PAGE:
Why Do I Need To Interview Job Applicants?

Why Do I Need To Interview Job Applicants?

Even with hiring online workers, it’s important to still conduct interviews as part of your recruitment process.

When employing additional workers for remote teams, sometimes companies will settle for reviewing resumes and providing assessments. HR officers will rely on communication via email or even through instant messaging to figure out who among the candidates will be chosen for the position. Face-to-face conversations may not even occur at all.

However, the interview process is such an integral part of the recruitment process, even if you’re thinking of engaging online workers. With the current technology available at our fingertips, physically seeing and hearing your candidate, albeit through a computer screen, is possible despite being miles apart.

Interviewing for a job lets you find out things that are not written in the resume, or found in the results of any examination you provide. Personal interviews can be the deciding point of whether or not you’re truly hiring the right person for the position.

See willingness to commit

Most of the time, you can get a glimpse of a candidate’s attitude even before the interview begins. In the case of online workers, if the applicant is online and ready ahead of the scheduled call, and dressed presentably despite working from home, then those are pretty good signs. You can also check whether they have a home office that’s conducive for working, or if their internet connection is stable enough for work.

These are things that the resume won’t be able to tell you, and you’ll be able to find out if you set up interviews.

For cultural fit

Interviewing an applicant allows you to see a glimpse of their attitude and behavior, and will help you determine whether or not they’re a fit in your company. Hiring for culture fit is often overlooked, but is actually such an important factor in the selection process. You see certain social and behavioral cues as they answer and explain that give you an idea

So, make sure that you have a firm grasp on your own company culture and identity, so you know what personality types can work well with your team. Ask questions that are tailored for culture fit, and you may find the person who can stay long-term.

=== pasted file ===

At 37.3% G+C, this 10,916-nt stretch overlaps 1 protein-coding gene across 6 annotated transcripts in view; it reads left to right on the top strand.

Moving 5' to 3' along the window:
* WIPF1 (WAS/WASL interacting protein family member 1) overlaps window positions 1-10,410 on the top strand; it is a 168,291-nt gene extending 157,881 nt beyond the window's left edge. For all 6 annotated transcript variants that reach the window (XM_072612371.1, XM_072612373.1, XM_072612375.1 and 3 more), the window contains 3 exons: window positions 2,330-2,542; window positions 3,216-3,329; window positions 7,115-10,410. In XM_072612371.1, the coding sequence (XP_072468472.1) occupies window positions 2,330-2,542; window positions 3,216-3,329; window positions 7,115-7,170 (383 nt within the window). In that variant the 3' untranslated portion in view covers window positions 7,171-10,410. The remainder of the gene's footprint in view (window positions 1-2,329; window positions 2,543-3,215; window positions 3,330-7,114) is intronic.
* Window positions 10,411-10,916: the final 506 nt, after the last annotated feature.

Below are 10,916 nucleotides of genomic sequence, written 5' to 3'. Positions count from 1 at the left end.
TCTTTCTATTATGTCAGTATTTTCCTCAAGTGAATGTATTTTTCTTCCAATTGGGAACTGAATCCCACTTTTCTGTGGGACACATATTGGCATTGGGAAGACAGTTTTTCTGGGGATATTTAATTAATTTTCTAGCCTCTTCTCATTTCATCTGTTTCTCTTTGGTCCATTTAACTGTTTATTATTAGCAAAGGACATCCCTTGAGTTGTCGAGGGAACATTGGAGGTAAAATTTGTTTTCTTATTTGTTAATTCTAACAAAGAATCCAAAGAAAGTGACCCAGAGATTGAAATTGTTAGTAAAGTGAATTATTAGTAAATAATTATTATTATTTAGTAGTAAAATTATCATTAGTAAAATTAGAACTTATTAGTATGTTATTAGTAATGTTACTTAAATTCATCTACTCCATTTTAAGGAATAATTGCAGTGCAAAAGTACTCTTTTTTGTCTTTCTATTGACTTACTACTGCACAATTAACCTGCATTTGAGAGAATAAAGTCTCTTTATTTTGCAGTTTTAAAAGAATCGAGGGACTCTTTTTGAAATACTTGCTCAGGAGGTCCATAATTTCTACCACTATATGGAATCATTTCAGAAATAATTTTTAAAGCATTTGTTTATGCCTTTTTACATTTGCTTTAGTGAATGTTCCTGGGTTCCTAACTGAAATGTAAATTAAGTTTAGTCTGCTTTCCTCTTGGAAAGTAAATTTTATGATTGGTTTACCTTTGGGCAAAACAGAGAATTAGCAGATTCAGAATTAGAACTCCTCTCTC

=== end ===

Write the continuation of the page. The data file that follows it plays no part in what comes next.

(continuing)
Test analytical skills

When you interview a candidate, you’ll get to witness their critical thinking skills too as no one really knows the exact questions that can come up. They get to showcase how they think on the spot, analyze the question or situation at hand and come up with solutions. While this can be tested through assessments, it’s still different when you see it happen in person.

If someone’s process can work with the way that you do things, or the systems that are already in place in your business, then they could be the best to fill in your vacancy.

Set expectations

While it’s your duty to make sure that your job description is as detailed as possible, it’s also useful to explain what the role entails verbally. The interview is also an opportunity for you to clarify certain things that may have been missed or not written well in the post too.

This can be the best time for you to see whether the candidate’s expectations match what you and the company are willing to offer.

There is value in interviewing potential team members even if they’re remote or online workers. Interviews may hold the key to figuring out who among the candidates will fit the position you’re looking to fill.

We highly encourage using tools that allow for video conferencing, rather than just a simple audio call. While nerve-wracking, doing so can make the process of selection and weeding out applicants just a little bit easier.

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